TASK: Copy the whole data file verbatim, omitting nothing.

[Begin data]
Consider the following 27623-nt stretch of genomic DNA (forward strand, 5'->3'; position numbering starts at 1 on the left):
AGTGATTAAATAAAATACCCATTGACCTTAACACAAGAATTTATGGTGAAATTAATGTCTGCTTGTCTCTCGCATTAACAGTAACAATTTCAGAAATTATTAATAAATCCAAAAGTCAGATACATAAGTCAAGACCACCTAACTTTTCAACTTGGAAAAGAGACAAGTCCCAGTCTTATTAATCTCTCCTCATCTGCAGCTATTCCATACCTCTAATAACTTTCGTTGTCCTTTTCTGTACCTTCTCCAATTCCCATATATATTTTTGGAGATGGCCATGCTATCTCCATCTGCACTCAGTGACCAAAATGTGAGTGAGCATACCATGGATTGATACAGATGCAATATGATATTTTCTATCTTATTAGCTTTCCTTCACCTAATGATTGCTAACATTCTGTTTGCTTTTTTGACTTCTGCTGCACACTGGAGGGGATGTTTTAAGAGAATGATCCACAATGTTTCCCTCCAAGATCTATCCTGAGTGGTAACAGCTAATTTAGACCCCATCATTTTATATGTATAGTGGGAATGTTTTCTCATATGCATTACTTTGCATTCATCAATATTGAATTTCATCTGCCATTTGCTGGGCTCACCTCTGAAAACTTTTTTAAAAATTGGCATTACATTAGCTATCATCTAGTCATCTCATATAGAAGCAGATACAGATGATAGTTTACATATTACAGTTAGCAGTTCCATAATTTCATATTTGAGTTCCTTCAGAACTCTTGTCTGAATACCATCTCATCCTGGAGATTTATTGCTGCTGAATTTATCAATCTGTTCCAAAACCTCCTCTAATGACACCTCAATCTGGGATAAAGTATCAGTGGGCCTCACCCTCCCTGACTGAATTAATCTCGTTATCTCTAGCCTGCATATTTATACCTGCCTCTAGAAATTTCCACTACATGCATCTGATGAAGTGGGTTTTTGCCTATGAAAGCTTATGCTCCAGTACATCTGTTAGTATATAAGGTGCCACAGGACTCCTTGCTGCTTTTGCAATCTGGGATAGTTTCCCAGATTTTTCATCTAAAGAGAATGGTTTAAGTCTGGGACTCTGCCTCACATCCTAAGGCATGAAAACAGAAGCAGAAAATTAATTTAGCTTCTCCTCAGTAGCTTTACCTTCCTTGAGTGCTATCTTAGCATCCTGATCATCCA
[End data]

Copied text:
Consider the following 27623-nt stretch of genomic DNA (forward strand, 5'->3'; position numbering starts at 1 on the left):
AGTGATTAAATAAAATACCCATTGACCTTAACACAAGAATTTATGGTGAAATTAATGTCTGCTTGTCTCTCGCATTAACAGTAACAATTTCAGAAATTATTAATAAATCCAAAAGTCAGATACATAAGTCAAGACCACCTAACTTTTCAACTTGGAAAAGAGACAAGTCCCAGTCTTATTAATCTCTCCTCATCTGCAGCTATTCCATACCTCTAATAACTTTCGTTGTCCTTTTCTGTACCTTCTCCAATTCCCATATATATTTTTGGAGATGGCCATGCTATCTCCATCTGCACTCAGTGACCAAAATGTGAGTGAGCATACCATGGATTGATACAGATGCAATATGATATTTTCTATCTTATTAGCTTTCCTTCACCTAATGATTGCTAACATTCTGTTTGCTTTTTTGACTTCTGCTGCACACTGGAGGGGATGTTTTAAGAGAATGATCCACAATGTTTCCCTCCAAGATCTATCCTGAGTGGTAACAGCTAATTTAGACCCCATCATTTTATATGTATAGTGGGAATGTTTTCTCATATGCATTACTTTGCATTCATCAATATTGAATTTCATCTGCCATTTGCTGGGCTCACCTCTGAAAACTTTTTTAAAAATTGGCATTACATTAGCTATCATCTAGTCATCTCATATAGAAGCAGATACAGATGATAGTTTACATATTACAGTTAGCAGTTCCATAATTTCATATTTGAGTTCCTTCAGAACTCTTGTCTGAATACCATCTCATCCTGGAGATTTATTGCTGCTGAATTTATCAATCTGTTCCAAAACCTCCTCTAATGACACCTCAATCTGGGATAAAGTATCAGTGGGCCTCACCCTCCCTGACTGAATTAATCTCGTTATCTCTAGCCTGCATATTTATACCTGCCTCTAGAAATTTCCACTACATGCATCTGATGAAGTGGGTTTTTGCCTATGAAAGCTTATGCTCCAGTACATCTGTTAGTATATAAGGTGCCACAGGACTCCTTGCTGCTTTTGCAATCTGGGATAGTTTCCCAGATTTTTCATCTAAAGAGAATGGTTTAAGTCTGGGACTCTGCCTCACATCCTAAGGCATGAAAACAGAAGCAGAAAATTAATTTAGCTTCTCCTCAGTAGCTTTACCTTCCTTGAGTGCTATCTTAGCATCCTGATCATCCA